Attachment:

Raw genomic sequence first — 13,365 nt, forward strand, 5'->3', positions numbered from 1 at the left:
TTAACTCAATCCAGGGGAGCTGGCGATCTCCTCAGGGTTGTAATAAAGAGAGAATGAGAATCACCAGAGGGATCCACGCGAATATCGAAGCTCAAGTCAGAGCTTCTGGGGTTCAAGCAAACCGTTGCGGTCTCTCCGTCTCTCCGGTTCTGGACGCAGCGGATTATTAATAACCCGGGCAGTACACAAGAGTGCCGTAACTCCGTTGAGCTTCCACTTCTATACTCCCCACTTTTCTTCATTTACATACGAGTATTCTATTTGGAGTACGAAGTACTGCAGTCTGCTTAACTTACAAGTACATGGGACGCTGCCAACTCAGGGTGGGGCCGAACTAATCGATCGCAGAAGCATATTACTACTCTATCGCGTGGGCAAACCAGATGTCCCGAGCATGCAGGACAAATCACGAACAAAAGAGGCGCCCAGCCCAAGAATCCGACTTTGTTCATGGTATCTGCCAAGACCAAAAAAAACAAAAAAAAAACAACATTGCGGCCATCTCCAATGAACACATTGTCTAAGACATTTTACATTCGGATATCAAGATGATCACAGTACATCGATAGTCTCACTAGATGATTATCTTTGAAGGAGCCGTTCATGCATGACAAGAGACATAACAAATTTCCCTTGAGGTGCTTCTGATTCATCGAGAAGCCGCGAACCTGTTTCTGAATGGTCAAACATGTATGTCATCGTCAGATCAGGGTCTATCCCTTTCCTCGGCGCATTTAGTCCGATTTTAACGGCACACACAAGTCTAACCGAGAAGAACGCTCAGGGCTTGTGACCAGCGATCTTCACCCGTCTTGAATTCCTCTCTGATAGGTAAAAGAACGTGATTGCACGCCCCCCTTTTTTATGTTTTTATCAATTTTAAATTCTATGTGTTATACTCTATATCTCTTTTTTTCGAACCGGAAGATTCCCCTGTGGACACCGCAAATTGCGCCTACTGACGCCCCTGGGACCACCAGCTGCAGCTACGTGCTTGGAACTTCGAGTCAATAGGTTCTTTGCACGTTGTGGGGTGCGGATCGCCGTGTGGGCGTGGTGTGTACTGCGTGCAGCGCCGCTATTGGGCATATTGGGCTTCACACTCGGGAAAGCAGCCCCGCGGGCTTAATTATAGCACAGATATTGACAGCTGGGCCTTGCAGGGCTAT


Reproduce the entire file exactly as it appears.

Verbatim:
Raw genomic sequence first — 13,365 nt, forward strand, 5'->3', positions numbered from 1 at the left:
TTAACTCAATCCAGGGGAGCTGGCGATCTCCTCAGGGTTGTAATAAAGAGAGAATGAGAATCACCAGAGGGATCCACGCGAATATCGAAGCTCAAGTCAGAGCTTCTGGGGTTCAAGCAAACCGTTGCGGTCTCTCCGTCTCTCCGGTTCTGGACGCAGCGGATTATTAATAACCCGGGCAGTACACAAGAGTGCCGTAACTCCGTTGAGCTTCCACTTCTATACTCCCCACTTTTCTTCATTTACATACGAGTATTCTATTTGGAGTACGAAGTACTGCAGTCTGCTTAACTTACAAGTACATGGGACGCTGCCAACTCAGGGTGGGGCCGAACTAATCGATCGCAGAAGCATATTACTACTCTATCGCGTGGGCAAACCAGATGTCCCGAGCATGCAGGACAAATCACGAACAAAAGAGGCGCCCAGCCCAAGAATCCGACTTTGTTCATGGTATCTGCCAAGACCAAAAAAAACAAAAAAAAAACAACATTGCGGCCATCTCCAATGAACACATTGTCTAAGACATTTTACATTCGGATATCAAGATGATCACAGTACATCGATAGTCTCACTAGATGATTATCTTTGAAGGAGCCGTTCATGCATGACAAGAGACATAACAAATTTCCCTTGAGGTGCTTCTGATTCATCGAGAAGCCGCGAACCTGTTTCTGAATGGTCAAACATGTATGTCATCGTCAGATCAGGGTCTATCCCTTTCCTCGGCGCATTTAGTCCGATTTTAACGGCACACACAAGTCTAACCGAGAAGAACGCTCAGGGCTTGTGACCAGCGATCTTCACCCGTCTTGAATTCCTCTCTGATAGGTAAAAGAACGTGATTGCACGCCCCCCTTTTTTATGTTTTTATCAATTTTAAATTCTATGTGTTATACTCTATATCTCTTTTTTTCGAACCGGAAGATTCCCCTGTGGACACCGCAAATTGCGCCTACTGACGCCCCTGGGACCACCAGCTGCAGCTACGTGCTTGGAACTTCGAGTCAATAGGTTCTTTGCACGTTGTGGGGTGCGGATCGCCGTGTGGGCGTGGTGTGTACTGCGTGCAGCGCCGCTATTGGGCATATTGGGCTTCACACTCGGGAAAGCAGCCCCGCGGGCTTAATTATAGCACAGATATTGACAGCTGGGCCTTGCAGGGCTAT